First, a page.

When to take your daughter for her first gynecologist visit
If you have a teenage daughter, you both probably have a lot of questions. Her body is undergoing changes, and she may have experienced her first menstrual period.
With that, you might be asking yourself if it’s time for her first gynecological exam.
“For many parents, the first visit to a gynecologist can be an uncomfortable thing to consider,” said Geisinger Obstetrics and Gynecology Physician, Dr. William Crowder. “However, it’s important to not put off a gynecologic appointment as a girl matures; this about making sure she is healthy as she grows older.”
The ideal age for a first gynecological appointment can vary, but here are a few factors to consider.
¯ Early, late or irregular menstruation: In most cases, a girl’s menstrual period should begin two years after the onset of puberty, between the ages of 8 and 15. If your daughter’s first period doesn’t fall into this window, you may want to have her checked out by a gynecologist for a hormone imbalance.
If periods remain irregular after more than a year or two, she should see a doctor.
¯ Exceptionally painful cramps or heavy periods can also be a result of overactive hormones. If pain and cramps are compromising your daughter’s quality of life or heavy periods last longer than a week, a visit to the gynecologist can help diagnose any issues with regular hormone production.
¯ Sexual activity: As soon as your daughter becomes sexually active, she should begin receiving regular sexually transmitted disease (STD) screenings and vaginal health exams. Your teen should also receive the human papillomavirus (HPV) vaccine before the age of 26.
“More than 85 percent will have had a sexual experience before age 19,” said Crowder. “So it’s important that your child has the right education and resources to stay healthy.
Outside of factors such as complications or sexual activity, the American College of Obstetricians and Gynecologists (ACOG) recommends that girls make their first gynecologist visit between the ages of 13 and 15.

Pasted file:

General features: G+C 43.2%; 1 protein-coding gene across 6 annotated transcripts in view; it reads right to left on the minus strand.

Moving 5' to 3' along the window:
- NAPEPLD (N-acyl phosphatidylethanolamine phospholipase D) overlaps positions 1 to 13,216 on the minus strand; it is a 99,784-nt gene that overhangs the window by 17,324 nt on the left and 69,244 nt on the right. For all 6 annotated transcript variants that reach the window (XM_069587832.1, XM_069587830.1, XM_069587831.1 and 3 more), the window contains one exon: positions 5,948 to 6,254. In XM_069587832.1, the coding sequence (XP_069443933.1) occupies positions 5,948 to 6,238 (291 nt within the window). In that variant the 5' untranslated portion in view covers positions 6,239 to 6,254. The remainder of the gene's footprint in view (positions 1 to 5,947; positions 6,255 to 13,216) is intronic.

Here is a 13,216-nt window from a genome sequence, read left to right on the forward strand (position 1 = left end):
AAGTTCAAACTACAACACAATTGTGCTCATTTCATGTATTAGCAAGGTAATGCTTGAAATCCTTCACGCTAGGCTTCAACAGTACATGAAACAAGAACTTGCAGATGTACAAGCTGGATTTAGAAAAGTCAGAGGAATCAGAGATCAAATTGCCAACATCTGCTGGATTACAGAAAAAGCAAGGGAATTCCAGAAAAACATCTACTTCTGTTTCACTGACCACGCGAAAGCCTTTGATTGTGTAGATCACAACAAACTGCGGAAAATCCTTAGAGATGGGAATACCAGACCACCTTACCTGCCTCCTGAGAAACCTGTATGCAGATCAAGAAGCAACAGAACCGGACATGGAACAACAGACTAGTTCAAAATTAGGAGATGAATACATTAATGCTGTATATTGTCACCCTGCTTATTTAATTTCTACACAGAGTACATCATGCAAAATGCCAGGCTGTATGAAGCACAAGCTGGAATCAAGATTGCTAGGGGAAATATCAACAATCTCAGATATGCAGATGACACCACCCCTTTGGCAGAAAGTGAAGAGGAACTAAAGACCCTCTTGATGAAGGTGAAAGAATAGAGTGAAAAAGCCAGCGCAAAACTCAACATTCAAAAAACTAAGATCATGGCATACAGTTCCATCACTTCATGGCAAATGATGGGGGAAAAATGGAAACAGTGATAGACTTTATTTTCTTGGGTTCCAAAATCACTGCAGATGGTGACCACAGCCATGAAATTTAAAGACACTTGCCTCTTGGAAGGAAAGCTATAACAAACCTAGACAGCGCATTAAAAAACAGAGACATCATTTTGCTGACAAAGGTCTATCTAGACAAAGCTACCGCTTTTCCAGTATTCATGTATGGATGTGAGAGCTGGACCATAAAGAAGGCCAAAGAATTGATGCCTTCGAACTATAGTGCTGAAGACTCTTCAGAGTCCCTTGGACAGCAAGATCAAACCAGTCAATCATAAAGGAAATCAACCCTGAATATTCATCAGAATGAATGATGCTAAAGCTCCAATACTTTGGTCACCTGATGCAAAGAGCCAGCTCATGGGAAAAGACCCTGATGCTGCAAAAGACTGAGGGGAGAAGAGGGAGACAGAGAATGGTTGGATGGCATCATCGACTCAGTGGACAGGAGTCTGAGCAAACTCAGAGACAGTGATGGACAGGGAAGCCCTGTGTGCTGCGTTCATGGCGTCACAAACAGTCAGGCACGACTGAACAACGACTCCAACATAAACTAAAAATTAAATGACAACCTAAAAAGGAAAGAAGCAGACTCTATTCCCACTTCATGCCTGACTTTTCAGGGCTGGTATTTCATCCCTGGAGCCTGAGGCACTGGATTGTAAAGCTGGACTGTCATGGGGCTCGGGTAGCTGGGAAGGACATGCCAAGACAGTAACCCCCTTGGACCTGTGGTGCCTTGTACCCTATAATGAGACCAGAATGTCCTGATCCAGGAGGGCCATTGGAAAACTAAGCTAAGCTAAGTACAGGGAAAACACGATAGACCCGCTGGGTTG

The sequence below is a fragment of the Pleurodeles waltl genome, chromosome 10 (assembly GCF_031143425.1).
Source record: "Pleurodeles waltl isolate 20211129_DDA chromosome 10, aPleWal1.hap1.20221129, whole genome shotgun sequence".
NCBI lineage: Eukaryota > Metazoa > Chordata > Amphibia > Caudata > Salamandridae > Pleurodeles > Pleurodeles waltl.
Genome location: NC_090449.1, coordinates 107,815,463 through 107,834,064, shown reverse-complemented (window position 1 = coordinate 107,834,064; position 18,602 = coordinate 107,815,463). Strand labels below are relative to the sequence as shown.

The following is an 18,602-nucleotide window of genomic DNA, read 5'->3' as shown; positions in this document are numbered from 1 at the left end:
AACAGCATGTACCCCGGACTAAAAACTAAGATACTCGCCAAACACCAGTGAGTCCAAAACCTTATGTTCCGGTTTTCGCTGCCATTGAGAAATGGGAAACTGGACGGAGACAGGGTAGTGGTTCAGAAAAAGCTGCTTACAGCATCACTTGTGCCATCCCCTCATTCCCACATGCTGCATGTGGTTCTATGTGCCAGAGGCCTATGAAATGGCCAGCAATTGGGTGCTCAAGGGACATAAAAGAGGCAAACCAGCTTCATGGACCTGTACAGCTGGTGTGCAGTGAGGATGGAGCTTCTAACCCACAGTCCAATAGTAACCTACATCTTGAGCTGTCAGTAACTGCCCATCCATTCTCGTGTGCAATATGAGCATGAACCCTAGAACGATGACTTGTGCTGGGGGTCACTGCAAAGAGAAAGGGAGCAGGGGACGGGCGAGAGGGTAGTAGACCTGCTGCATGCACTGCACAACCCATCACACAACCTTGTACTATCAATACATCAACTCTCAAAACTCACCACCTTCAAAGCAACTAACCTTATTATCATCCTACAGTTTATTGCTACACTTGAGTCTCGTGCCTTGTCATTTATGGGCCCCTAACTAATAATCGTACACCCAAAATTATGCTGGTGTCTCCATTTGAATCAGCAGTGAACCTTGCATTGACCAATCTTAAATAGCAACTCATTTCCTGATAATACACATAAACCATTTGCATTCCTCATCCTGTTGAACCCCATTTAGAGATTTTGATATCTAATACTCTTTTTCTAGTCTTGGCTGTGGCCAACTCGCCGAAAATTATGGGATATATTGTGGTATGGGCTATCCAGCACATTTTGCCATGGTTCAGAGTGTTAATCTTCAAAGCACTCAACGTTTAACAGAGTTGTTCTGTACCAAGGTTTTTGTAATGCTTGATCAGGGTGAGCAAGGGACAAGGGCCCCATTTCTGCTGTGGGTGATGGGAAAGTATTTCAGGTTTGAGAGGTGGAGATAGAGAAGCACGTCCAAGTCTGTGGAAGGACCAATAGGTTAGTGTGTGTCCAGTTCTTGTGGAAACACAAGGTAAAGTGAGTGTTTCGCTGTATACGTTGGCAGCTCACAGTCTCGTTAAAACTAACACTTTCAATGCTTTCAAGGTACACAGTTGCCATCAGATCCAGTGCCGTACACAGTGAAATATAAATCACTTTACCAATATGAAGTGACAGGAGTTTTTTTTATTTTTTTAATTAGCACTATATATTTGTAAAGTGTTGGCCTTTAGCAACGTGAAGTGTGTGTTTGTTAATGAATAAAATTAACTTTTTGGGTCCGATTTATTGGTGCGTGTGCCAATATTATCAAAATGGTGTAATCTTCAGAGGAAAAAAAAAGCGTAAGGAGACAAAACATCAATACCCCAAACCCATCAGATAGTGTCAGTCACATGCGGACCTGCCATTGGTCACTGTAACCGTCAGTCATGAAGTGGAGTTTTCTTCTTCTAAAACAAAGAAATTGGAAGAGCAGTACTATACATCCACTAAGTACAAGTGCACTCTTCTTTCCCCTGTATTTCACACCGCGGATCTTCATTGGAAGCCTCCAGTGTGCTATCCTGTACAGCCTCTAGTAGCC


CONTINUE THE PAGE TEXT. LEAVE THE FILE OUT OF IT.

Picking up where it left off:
“It’s important to remember that early appointments aren’t like an adult’s gynecological exam,” said Crowder.
In fact, most gynecologists won’t conduct a pelvic exam or pap smear for teens who aren’t sexually active. Both ACOG and the North American Society for Pediatric and Adolescent Gynecology recommend those screenings begin at age 21, or after sexual activity begins.
“Usually, these early appointments are more for creating a baseline with patients,” said Crowder. “We want to create an open line of communication so they’re comfortable speaking freely if there ever is cause for concern.” Conversations like these also can go a long way in debunking schoolyard myths about sexual activity.
During the appointment, the gynecologist will check the patient’s vitals and open the conversation for questions before conducting a quick external genital exam. They may ask you to be in the examination room at the beginning of the appointment to provide support, but will likely ask you to leave when it’s time for exams or more personal questions.
Finally, your daughter’s gynecologist will likely speak to her about maintaining a healthy weight, as teens are often at the greatest risk for developing eating disorders or unhealthy relationships with food.